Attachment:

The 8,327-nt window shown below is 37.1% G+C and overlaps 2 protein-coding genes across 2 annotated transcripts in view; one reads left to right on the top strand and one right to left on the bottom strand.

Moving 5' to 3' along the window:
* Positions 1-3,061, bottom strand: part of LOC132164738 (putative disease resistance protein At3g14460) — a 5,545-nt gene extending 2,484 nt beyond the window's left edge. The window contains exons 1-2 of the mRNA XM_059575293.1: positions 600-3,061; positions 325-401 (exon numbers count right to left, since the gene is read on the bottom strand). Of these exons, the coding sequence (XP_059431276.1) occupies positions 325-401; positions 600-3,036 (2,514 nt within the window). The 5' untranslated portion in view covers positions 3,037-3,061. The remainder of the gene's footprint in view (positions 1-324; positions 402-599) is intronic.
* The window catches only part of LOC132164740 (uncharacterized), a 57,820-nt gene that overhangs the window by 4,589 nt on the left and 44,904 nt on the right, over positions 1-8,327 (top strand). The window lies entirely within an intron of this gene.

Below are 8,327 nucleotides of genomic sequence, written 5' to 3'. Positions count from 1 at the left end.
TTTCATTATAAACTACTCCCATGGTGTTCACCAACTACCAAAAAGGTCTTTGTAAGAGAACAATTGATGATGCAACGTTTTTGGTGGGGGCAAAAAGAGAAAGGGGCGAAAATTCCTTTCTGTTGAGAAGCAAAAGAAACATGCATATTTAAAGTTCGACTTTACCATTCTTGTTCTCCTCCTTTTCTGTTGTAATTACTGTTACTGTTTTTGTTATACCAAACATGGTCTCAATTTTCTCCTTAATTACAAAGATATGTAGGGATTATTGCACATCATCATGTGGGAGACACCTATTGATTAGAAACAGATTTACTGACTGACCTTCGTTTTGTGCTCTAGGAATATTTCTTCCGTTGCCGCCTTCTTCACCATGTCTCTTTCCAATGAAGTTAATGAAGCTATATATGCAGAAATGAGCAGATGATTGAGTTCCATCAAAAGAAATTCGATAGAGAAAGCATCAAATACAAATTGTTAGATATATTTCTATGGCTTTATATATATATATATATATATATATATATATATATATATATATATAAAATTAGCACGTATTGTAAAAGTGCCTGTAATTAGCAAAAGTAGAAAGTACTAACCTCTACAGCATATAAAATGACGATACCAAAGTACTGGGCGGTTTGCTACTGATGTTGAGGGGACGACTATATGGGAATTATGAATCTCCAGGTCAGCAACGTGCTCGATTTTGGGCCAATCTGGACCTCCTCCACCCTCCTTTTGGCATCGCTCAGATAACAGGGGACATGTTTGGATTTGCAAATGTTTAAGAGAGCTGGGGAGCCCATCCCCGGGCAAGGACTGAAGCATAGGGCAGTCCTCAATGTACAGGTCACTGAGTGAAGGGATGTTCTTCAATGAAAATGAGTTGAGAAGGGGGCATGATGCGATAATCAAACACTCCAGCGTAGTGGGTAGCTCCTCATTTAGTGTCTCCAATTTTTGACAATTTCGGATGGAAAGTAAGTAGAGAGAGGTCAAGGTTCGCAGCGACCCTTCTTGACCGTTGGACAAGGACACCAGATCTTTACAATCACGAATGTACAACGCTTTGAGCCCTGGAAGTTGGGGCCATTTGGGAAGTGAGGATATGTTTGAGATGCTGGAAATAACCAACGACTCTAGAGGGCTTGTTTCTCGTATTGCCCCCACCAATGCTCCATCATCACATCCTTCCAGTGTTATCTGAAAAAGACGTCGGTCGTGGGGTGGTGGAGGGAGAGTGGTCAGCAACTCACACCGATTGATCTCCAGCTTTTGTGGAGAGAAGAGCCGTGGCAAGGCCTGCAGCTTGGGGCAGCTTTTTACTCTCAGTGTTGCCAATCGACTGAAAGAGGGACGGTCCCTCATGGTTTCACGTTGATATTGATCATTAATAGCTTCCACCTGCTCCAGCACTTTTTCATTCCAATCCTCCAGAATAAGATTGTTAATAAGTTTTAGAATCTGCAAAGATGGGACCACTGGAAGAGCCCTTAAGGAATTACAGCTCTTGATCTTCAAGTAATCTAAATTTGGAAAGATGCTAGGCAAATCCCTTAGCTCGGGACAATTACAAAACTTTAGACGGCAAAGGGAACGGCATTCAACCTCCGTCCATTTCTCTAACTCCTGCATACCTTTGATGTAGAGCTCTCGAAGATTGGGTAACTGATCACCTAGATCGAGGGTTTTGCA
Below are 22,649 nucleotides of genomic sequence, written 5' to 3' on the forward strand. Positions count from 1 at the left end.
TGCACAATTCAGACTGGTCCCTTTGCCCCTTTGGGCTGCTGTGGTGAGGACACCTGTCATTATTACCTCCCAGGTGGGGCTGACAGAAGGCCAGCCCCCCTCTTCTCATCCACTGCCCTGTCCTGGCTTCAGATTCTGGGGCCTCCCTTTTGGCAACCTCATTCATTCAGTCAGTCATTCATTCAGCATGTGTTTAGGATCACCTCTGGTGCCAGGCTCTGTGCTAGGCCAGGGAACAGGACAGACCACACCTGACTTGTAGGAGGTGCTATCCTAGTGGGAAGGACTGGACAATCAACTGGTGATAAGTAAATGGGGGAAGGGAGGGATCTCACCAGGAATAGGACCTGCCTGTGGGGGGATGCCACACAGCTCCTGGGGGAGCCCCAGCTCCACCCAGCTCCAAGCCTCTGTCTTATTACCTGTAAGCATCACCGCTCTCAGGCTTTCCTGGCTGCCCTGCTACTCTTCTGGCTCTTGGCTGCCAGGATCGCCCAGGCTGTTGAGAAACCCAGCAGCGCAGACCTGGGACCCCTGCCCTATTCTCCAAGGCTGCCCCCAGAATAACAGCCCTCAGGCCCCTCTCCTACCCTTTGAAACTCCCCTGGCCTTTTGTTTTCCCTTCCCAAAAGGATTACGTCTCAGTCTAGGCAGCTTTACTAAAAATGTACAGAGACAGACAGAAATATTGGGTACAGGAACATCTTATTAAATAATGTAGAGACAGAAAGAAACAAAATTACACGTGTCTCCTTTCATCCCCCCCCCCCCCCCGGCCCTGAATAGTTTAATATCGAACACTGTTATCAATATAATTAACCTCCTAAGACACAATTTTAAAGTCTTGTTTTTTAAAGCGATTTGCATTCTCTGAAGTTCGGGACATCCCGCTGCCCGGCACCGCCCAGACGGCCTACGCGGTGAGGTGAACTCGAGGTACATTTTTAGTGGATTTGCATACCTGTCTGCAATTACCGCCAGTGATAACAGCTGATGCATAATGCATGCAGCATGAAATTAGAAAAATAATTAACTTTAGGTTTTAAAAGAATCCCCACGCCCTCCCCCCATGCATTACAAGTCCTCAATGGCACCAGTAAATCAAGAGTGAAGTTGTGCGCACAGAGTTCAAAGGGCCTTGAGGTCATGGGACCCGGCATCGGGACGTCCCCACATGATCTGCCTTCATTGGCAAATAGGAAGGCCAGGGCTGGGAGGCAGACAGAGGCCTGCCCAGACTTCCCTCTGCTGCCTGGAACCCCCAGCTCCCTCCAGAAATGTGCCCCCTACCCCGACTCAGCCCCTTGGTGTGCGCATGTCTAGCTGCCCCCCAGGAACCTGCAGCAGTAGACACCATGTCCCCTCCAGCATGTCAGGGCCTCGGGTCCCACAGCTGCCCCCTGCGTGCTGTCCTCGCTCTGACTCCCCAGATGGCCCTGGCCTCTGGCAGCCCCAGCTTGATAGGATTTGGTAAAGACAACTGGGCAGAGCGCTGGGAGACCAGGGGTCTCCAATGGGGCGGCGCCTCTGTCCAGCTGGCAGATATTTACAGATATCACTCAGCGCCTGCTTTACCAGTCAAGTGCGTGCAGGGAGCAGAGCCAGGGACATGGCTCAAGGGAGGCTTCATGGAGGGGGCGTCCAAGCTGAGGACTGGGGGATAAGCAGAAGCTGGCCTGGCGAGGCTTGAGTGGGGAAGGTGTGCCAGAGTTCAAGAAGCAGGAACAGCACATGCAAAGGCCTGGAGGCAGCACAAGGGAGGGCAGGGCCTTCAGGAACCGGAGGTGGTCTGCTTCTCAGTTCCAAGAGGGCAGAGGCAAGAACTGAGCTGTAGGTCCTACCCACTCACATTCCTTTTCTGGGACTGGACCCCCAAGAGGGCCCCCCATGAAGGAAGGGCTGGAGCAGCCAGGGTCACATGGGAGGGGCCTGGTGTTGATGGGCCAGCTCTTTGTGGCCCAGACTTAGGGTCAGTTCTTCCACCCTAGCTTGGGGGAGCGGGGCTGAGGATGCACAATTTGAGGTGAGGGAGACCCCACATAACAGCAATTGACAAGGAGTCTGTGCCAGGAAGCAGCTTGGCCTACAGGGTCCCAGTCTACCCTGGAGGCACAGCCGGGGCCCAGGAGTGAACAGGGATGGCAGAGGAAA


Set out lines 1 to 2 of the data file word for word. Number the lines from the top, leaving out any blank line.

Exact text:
The 8,327-nt window shown below is 37.1% G+C and overlaps 2 protein-coding genes across 2 annotated transcripts in view; one reads left to right on the top strand and one right to left on the bottom strand.

Moving 5' to 3' along the window: